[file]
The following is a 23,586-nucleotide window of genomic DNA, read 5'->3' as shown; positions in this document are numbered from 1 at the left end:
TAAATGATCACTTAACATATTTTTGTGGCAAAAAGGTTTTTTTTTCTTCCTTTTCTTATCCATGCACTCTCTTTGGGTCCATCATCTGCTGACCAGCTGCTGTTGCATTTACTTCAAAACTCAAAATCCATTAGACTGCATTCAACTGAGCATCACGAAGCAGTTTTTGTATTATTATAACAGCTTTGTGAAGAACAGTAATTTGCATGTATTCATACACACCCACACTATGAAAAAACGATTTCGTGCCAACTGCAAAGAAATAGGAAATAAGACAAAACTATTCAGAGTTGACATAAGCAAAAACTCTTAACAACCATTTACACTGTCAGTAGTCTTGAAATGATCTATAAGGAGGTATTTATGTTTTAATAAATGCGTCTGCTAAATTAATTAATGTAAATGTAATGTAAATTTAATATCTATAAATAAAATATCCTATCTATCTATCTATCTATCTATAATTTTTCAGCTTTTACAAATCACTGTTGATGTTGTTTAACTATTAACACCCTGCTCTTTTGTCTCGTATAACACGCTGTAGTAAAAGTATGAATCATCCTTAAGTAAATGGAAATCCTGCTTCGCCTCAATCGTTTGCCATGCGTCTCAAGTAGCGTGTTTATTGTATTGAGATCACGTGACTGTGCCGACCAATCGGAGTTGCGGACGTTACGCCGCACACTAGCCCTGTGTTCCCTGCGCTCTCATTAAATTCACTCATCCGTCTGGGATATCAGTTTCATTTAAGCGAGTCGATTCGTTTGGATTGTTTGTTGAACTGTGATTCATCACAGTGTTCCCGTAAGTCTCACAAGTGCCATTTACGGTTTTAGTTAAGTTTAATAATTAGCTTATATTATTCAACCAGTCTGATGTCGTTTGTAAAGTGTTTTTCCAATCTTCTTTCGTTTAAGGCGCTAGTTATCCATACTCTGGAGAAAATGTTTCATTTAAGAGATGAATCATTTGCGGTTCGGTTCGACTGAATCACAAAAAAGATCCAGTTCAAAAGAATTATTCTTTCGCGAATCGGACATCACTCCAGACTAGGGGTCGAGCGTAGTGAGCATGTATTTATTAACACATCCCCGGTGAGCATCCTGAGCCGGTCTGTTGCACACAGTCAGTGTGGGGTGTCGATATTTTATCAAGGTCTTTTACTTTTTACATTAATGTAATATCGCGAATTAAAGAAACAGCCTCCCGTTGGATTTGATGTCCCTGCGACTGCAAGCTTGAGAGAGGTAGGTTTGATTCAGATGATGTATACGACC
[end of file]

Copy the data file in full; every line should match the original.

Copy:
The following is a 23,586-nucleotide window of genomic DNA, read 5'->3' as shown; positions in this document are numbered from 1 at the left end:
TAAATGATCACTTAACATATTTTTGTGGCAAAAAGGTTTTTTTTTCTTCCTTTTCTTATCCATGCACTCTCTTTGGGTCCATCATCTGCTGACCAGCTGCTGTTGCATTTACTTCAAAACTCAAAATCCATTAGACTGCATTCAACTGAGCATCACGAAGCAGTTTTTGTATTATTATAACAGCTTTGTGAAGAACAGTAATTTGCATGTATTCATACACACCCACACTATGAAAAAACGATTTCGTGCCAACTGCAAAGAAATAGGAAATAAGACAAAACTATTCAGAGTTGACATAAGCAAAAACTCTTAACAACCATTTACACTGTCAGTAGTCTTGAAATGATCTATAAGGAGGTATTTATGTTTTAATAAATGCGTCTGCTAAATTAATTAATGTAAATGTAATGTAAATTTAATATCTATAAATAAAATATCCTATCTATCTATCTATCTATCTATAATTTTTCAGCTTTTACAAATCACTGTTGATGTTGTTTAACTATTAACACCCTGCTCTTTTGTCTCGTATAACACGCTGTAGTAAAAGTATGAATCATCCTTAAGTAAATGGAAATCCTGCTTCGCCTCAATCGTTTGCCATGCGTCTCAAGTAGCGTGTTTATTGTATTGAGATCACGTGACTGTGCCGACCAATCGGAGTTGCGGACGTTACGCCGCACACTAGCCCTGTGTTCCCTGCGCTCTCATTAAATTCACTCATCCGTCTGGGATATCAGTTTCATTTAAGCGAGTCGATTCGTTTGGATTGTTTGTTGAACTGTGATTCATCACAGTGTTCCCGTAAGTCTCACAAGTGCCATTTACGGTTTTAGTTAAGTTTAATAATTAGCTTATATTATTCAACCAGTCTGATGTCGTTTGTAAAGTGTTTTTCCAATCTTCTTTCGTTTAAGGCGCTAGTTATCCATACTCTGGAGAAAATGTTTCATTTAAGAGATGAATCATTTGCGGTTCGGTTCGACTGAATCACAAAAAAGATCCAGTTCAAAAGAATTATTCTTTCGCGAATCGGACATCACTCCAGACTAGGGGTCGAGCGTAGTGAGCATGTATTTATTAACACATCCCCGGTGAGCATCCTGAGCCGGTCTGTTGCACACAGTCAGTGTGGGGTGTCGATATTTTATCAAGGTCTTTTACTTTTTACATTAATGTAATATCGCGAATTAAAGAAACAGCCTCCCGTTGGATTTGATGTCCCTGCGACTGCAAGCTTGAGAGAGGTAGGTTTGATTCAGATGATGTATACGACC